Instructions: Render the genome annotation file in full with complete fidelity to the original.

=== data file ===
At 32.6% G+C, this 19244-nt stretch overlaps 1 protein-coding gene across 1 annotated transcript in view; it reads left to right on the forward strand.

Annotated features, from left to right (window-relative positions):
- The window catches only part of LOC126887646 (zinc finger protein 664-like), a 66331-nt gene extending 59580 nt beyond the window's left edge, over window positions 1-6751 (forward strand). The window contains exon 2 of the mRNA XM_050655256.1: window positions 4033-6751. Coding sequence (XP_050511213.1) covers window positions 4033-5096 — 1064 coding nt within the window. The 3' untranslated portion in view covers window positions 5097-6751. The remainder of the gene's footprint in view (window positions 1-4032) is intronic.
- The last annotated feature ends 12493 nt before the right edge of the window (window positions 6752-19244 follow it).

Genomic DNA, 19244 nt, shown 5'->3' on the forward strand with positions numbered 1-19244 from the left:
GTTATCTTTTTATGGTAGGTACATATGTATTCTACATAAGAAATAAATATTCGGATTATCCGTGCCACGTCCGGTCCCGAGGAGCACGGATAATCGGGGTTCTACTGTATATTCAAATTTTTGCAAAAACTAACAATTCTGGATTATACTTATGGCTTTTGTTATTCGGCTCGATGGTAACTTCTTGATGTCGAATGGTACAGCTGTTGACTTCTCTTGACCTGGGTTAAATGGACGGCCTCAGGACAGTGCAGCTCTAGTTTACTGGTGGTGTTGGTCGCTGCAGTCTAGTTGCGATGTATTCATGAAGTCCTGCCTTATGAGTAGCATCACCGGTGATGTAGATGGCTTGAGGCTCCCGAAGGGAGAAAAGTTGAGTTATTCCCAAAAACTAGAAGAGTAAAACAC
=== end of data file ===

At 32.6% G+C, this 19244-nt stretch overlaps 1 protein-coding gene across 1 annotated transcript in view; it reads left to right on the forward strand.

Annotated features, from left to right (window-relative positions):
- The window catches only part of LOC126887646 (zinc finger protein 664-like), a 66331-nt gene extending 59580 nt beyond the window's left edge, over window positions 1-6751 (forward strand). The window contains exon 2 of the mRNA XM_050655256.1: window positions 4033-6751. Coding sequence (XP_050511213.1) covers window positions 4033-5096 — 1064 coding nt within the window. The 3' untranslated portion in view covers window positions 5097-6751. The remainder of the gene's footprint in view (window positions 1-4032) is intronic.
- The last annotated feature ends 12493 nt before the right edge of the window (window positions 6752-19244 follow it).

Genomic DNA, 19244 nt, shown 5'->3' on the forward strand with positions numbered 1-19244 from the left:
GTTATCTTTTTATGGTAGGTACATATGTATTCTACATAAGAAATAAATATTCGGATTATCCGTGCCACGTCCGGTCCCGAGGAGCACGGATAATCGGGGTTCTACTGTATATTCAAATTTTTGCAAAAACTAACAATTCTGGATTATACTTATGGCTTTTGTTATTCGGCTCGATGGTAACTTCTTGATGTCGAATGGTACAGCTGTTGACTTCTCTTGACCTGGGTTAAATGGACGGCCTCAGGACAGTGCAGCTCTAGTTTACTGGTGGTGTTGGTCGCTGCAGTCTAGTTGCGATGTATTCATGAAGTCCTGCCTTATGAGTAGCATCACCGGTGATGTAGATGGCTTGAGGCTCCCGAAGGGAGAAAAGTTGAGTTATTCCCAAAAACTAGAAGAGTAAAACAC